• Wondering with Children: The Importance of Observation in Early Education Continued from page 3 If we truly want to have high-level conversations with children about their beliefs, expectations, and assumptions about how something works or why something occurs, what do we need to know about the children? Quite simply, we need to know their beliefs, assumptions, and expectations so that we might enter the conversation with a paraphrase or counterpoint:  Knowing children’s interests might help us prepare the environment, but it does not help us have better conversations.  Knowing children’s skills might help us think about games to play that might encourage them to practice their skills, but it does not help us have better conversations.  Knowing children’s developmental level might help us predict what questions the children can answer, but it does not help us enter into a meaningful conversation with the children.  Knowing something about a child’s personality might help us be sensitive about our tone of voice or help us know what topics to avoid, but it does not help us have better conversations. In order to have a meaningful conversation with a child, we need to know what the child thinks can be done in real situations (possible goals), and we need to know the procedures that the child believes will make things happen (possible strategies). If we have watched and listened long enough to determine the child’s goals and his strategies for attaining those goals, then we have both a resource for understanding the child and an interesting basis for a high-level conversation. We might say, “It seems like you think the ball will roll faster if you make the incline steeper.” Or we might say, “Do you think you will have more friends if you have crayons?” But then in revisiting an experience with a child, putting that experience into words, we need to go beyond the observed strategies and consider the theories that make those strategies reasonable. Considering children’s theories requires more than a careful transcription of what they say and do. We have to dig. We have to abstract the meaning of elliptical sentences, aborted movements, or a confusing explanation, request, or description. Children are competent learners, but as teachers, we have to slow down, carefully observe, and study our documented observations in order to understand the ideas that they are attempting to convey. In addition to slowing down, observing, and studying children’s actions and narration, understanding children’s theories requires a general knowledge of child development and a willingness to speculate. Wondering with Children: The Importance of Observation in Early Education - The above article was adapted from the abstract paper written by George Forman and Ellen Hall. To view the paper in its entirety with video clips visit http://ecrp.uiuc.edu/v7n2/forman.html. Page 10 Cariño Early Childhood News
    • Cariño EC TTAP Clases en Español Cariño no ofrecerá ninguna clase en Español este trimestre (Enero, Febrero y Marzo). Por favor, sea paciente con nosotros mientras nuestro nuevo personal bilingue están en formación y desarollo de nuevas talleras para ofrecer en el 4to trimestre (Abril, Mayo y Junio). Si tiene alguna pregunta, puede ponerse en contacto con Marlene al 277-1371. Monitorización y evaluación del desarrollo Vigilancia del desarrollo El crecimiento y desarrollo de su bebé deben ser objeto de un seguimiento conjunto por parte de usted y su profesional de la salud. En cada consulta de rutina, el médico verifica que no haya retrasos o problemas del desarrollo y responde a las inquietudes que los padres puedan tener. Esto se conoce como vigilancia o monitorización del desarrollo . Se le debe dar seguimiento a cualquier problema que se observe durante la monitorización mediante una evaluación del desarrollo. A los niños con necesidades de atención médica especial se les debe hacer una monitorización y evaluación al igual que a los niños que no tienen estas necesidades. Vigilar un desarrollo saludable significa no solo prestar atención a los signos y síntomas relacionados con la afección del niño sino también estar pendiente de su bienestar físico, mental, social y emocional. Evaluación del desarrollo Las consultas pediátricas de rutina hacen posible que los médicos y enfermeras tengan contacto regular con los niños con lo cual llevan un registro y monitorizan su salud y desarrollo a través de evaluaciones periódicas del desarrollo. La evaluación del desarrollo es una prueba corta para saber si un niño está aprendiendo las destrezas básicas a su debido tiempo o si presenta retrasos. La evaluación del desarrollo también la pueden realizar otros profesionales en entornos médicos, comunitarios y escolares. Puede que sea necesario realizar evaluaciones complementarias si el niño tiene un riesgo alto de presentar problemas del desarrollo debido a que fue prematuro, nació con bajo peso o por otros motivos. Si en los chequeos de rutina el médico de su niño no realiza este tipo de evaluaciones del desarrollo, pídale que las haga. Servicios de intervención temprana Los estudios muestran que los servicios de intervención temprana pueden mejorar significativamente el desarrollo del niño. Los servicios de intervención temprana ayudan a los niños desde que nacen hasta los 3 años de edad (36 meses) a aprender destrezas importantes. Estos servicios incluyen terapia para ayudar a los niños a que hablen, caminen e interaccionen con otros. La Ley sobre Personas con Discapacidades (IDEA, por sus siglas en inglés) establece que los niños menores de 3 años de edad (36 meses) que tienen riesgo de presentar retrasos del desarrollo pueden reunir los requisitos para recibir servicios de intervención temprana aun cuando no se les haya hecho un diagnóstico formal. Estos servicios los proporciona cada estado por medio de un sistema de intervención temprana. Además, para los tratamientos de síntomas específicos, Durante este examen, el médico puede hacerle preguntas como terapia para casos de retraso en el lenguaje, por lo a los padres o hablar y jugar con el niño para ver cómo se general no se requiere tener un diagnóstico formal. comporta, aprende, juega, habla y se mueve. Un retraso en Aunque la intervención a una edad temprana es extremacualquiera de estas áreas podría ser signo de un problema. damente importante, la intervención puede ser útil a cualquier edad. La Academia Americana de Pediatría recomienda que www.cdc.gov todos los niños sean examinados para detectar retrasos del desarrollo y discapacidades durante las visitas regulares al pediatra a los:  9 meses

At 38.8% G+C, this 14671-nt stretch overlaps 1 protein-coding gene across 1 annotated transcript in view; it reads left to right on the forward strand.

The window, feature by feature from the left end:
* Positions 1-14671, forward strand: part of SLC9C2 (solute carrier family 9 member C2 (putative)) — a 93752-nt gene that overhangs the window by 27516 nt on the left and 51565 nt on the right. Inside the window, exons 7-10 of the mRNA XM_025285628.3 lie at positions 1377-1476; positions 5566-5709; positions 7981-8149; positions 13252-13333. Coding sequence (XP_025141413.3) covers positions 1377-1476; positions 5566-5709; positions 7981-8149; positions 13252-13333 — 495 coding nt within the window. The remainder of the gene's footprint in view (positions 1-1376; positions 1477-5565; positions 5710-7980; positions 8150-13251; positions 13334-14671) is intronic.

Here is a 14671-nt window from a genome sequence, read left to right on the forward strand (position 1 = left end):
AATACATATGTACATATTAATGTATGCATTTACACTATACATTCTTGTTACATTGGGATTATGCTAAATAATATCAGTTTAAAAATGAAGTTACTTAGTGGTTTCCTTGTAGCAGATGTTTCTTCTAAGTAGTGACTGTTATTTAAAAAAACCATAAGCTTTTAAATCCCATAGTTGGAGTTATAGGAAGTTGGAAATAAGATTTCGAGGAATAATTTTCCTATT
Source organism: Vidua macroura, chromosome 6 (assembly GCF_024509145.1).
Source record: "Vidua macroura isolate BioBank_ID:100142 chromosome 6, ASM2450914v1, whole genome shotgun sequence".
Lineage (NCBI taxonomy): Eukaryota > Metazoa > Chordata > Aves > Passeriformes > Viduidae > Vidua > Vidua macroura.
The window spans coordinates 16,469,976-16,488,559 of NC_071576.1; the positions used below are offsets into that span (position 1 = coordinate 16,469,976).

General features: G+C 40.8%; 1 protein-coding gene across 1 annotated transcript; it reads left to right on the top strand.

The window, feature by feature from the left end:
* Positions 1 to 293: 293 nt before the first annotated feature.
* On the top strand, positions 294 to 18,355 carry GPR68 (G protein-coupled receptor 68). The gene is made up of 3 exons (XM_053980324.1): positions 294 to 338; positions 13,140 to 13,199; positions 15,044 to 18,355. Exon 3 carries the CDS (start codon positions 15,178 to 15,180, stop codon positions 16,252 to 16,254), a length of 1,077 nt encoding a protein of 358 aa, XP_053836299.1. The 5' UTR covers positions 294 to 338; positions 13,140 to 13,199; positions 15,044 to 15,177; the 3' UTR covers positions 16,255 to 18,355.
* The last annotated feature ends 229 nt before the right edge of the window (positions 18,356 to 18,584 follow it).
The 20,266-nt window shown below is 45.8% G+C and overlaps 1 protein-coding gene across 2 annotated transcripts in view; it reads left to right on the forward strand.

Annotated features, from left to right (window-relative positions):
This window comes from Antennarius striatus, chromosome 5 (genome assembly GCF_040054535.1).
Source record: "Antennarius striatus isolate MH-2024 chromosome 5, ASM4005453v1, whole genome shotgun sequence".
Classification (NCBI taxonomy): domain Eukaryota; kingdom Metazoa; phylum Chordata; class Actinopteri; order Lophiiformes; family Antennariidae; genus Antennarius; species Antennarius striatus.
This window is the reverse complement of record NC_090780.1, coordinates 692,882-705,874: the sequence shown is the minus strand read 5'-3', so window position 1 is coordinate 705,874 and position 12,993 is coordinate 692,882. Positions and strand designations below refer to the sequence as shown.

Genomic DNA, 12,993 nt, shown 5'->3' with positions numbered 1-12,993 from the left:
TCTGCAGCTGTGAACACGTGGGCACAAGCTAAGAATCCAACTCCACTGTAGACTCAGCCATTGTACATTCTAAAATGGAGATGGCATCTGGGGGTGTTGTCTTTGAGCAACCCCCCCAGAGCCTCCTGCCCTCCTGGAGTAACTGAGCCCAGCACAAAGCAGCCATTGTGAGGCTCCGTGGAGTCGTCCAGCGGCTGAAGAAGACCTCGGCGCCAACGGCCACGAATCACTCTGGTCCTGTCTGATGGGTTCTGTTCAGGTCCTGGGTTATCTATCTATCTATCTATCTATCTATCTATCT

 18 meses
  24 o 30 meses Cariño Early Childhood News Page 11
    • Cariño Early Childhood News Non-Profit Organization U.S. Postage University of New Mexico Cariño Early Childhood Training & Technical Assistance Program Early Childhood Services Center Division of Continuing Education 1634 University Blvd MSC07 4030 Albuquerque, NM 87131 505-277-1371 Office 505-277-8975 Fax PAID Albuquerque, NM Permit No. 39 UNM Cariño Early Childhood News is published on a quarterly basis. Inside this issue you will find the Cariño Training Calendars for January, February & March 2014 The UNM Cariño Early Childhood TTAP is funded by the Children, Youth & Families Department Office of Child Development UNM New Mexico Kids Child Care Resource & Referral Services New Mexico Kids Child Care Resource and Referral maintains a statewide database of child care providers that are licensed or registered by recognized regulatory agencies in the state of New Mexico and continue to maintain their status with their respective agencies. This database is used to provide courtesy referrals to anyone who requests them at no cost to families or child care providers. Child care providers share the information that is included in the database and that information is used to help refer families to providers that might meet the needs of their children. Child care providers and their information appear on this list on a voluntary basis. Referrals are available online or by phone. If you are interested in referrals or joining the Child Care Referral database call 277-7900.